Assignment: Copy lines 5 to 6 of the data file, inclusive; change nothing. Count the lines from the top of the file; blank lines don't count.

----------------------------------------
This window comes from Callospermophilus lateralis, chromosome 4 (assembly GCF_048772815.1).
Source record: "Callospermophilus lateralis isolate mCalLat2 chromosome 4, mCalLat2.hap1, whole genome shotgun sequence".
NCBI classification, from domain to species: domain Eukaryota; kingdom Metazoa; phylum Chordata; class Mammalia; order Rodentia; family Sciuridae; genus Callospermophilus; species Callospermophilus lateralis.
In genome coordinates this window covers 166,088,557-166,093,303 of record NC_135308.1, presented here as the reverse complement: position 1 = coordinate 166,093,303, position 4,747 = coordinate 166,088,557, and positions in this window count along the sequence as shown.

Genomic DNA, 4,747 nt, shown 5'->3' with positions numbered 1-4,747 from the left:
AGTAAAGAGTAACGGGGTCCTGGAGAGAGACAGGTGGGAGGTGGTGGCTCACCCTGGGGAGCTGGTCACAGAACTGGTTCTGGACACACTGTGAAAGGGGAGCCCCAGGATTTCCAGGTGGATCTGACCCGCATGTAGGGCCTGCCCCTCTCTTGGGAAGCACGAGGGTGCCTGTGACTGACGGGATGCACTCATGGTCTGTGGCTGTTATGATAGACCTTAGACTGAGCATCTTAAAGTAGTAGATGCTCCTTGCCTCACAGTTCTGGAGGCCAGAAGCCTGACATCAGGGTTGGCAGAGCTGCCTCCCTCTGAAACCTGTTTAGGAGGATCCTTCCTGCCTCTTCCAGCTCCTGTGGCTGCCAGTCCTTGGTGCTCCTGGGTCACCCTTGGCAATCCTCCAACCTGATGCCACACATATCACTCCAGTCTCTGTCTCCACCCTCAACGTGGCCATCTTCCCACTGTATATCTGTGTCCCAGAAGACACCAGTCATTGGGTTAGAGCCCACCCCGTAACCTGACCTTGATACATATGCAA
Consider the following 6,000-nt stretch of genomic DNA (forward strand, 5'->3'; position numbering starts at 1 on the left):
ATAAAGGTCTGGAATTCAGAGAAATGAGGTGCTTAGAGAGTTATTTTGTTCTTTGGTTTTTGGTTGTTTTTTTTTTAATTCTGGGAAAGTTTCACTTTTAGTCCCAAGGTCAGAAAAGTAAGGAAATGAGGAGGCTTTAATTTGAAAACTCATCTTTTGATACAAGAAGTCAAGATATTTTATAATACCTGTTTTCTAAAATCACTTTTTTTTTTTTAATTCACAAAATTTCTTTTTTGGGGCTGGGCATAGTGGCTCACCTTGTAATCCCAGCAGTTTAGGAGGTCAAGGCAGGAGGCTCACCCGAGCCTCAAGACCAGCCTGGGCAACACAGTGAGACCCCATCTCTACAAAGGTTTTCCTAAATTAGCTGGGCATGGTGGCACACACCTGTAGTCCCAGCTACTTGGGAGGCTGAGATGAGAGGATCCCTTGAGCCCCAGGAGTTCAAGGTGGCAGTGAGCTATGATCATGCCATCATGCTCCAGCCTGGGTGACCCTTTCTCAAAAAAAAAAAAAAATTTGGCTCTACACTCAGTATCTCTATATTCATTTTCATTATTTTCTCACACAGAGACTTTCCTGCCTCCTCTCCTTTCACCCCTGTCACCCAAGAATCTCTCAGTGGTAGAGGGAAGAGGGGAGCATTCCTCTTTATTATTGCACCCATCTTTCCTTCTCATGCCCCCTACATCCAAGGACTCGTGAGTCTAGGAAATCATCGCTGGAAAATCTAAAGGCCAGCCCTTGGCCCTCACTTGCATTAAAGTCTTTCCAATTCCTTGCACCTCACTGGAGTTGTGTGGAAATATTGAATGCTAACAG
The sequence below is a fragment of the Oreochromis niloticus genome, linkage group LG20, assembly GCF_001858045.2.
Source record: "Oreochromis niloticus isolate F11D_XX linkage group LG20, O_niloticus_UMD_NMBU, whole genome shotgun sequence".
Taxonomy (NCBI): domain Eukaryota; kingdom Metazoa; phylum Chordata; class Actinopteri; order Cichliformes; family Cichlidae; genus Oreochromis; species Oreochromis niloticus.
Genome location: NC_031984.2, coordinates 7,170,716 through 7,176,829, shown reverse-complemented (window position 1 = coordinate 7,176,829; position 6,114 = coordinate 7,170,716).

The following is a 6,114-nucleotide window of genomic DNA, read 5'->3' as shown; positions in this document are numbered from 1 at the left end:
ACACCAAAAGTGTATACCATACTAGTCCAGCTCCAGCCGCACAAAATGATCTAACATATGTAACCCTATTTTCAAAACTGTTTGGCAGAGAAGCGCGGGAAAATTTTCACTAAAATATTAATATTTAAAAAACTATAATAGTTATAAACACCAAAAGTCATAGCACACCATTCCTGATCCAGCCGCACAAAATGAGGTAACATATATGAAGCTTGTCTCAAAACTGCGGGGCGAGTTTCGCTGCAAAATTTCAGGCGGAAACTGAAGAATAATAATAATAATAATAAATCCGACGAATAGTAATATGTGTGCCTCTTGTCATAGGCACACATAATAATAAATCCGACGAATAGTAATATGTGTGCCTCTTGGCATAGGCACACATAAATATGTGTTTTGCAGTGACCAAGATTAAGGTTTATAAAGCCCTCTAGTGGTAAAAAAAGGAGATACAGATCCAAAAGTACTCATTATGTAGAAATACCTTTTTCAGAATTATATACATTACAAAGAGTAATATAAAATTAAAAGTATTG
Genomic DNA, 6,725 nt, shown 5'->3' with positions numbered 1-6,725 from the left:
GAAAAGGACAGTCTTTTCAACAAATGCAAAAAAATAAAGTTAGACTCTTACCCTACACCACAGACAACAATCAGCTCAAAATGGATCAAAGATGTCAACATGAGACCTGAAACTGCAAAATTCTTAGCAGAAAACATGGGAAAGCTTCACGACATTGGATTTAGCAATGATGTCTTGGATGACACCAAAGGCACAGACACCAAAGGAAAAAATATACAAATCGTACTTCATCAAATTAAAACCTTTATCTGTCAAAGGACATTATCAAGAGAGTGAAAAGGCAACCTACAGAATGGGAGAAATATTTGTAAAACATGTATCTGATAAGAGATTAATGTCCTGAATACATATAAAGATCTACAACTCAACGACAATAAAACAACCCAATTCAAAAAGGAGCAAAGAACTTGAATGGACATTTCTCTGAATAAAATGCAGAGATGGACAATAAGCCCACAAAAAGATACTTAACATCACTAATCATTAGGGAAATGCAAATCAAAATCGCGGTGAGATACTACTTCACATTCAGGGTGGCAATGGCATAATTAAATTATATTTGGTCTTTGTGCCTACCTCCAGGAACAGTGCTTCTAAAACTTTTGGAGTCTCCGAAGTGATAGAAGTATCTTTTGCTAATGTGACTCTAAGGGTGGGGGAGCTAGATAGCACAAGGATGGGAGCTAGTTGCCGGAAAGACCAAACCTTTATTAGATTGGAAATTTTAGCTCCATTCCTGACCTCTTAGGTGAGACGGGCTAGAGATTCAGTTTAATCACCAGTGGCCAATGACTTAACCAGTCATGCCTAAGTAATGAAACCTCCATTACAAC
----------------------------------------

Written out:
Genomic DNA, 4,747 nt, shown 5'->3' with positions numbered 1-4,747 from the left:
AGTAAAGAGTAACGGGGTCCTGGAGAGAGACAGGTGGGAGGTGGTGGCTCACCCTGGGGAGCTGGTCACAGAACTGGTTCTGGACACACTGTGAAAGGGGAGCCCCAGGATTTCCAGGTGGATCTGACCCGCATGTAGGGCCTGCCCCTCTCTTGGGAAGCACGAGGGTGCCTGTGACTGACGGGATGCACTCATGGTCTGTGGCTGTTATGATAGACCTTAGACTGAGCATCTTAAAGTAGTAGATGCTCCTTGCCTCACAGTTCTGGAGGCCAGAAGCCTGACATCAGGGTTGGCAGAGCTGCCTCCCTCTGAAACCTGTTTAGGAGGATCCTTCCTGCCTCTTCCAGCTCCTGTGGCTGCCAGTCCTTGGTGCTCCTGGGTCACCCTTGGCAATCCTCCAACCTGATGCCACACATATCACTCCAGTCTCTGTCTCCACCCTCAACGTGGCCATCTTCCCACTGTATATCTGTGTCCCAGAAGACACCAGTCATTGGGTTAGAGCCCACCCCGTAACCTGACCTTGATACATATGCAA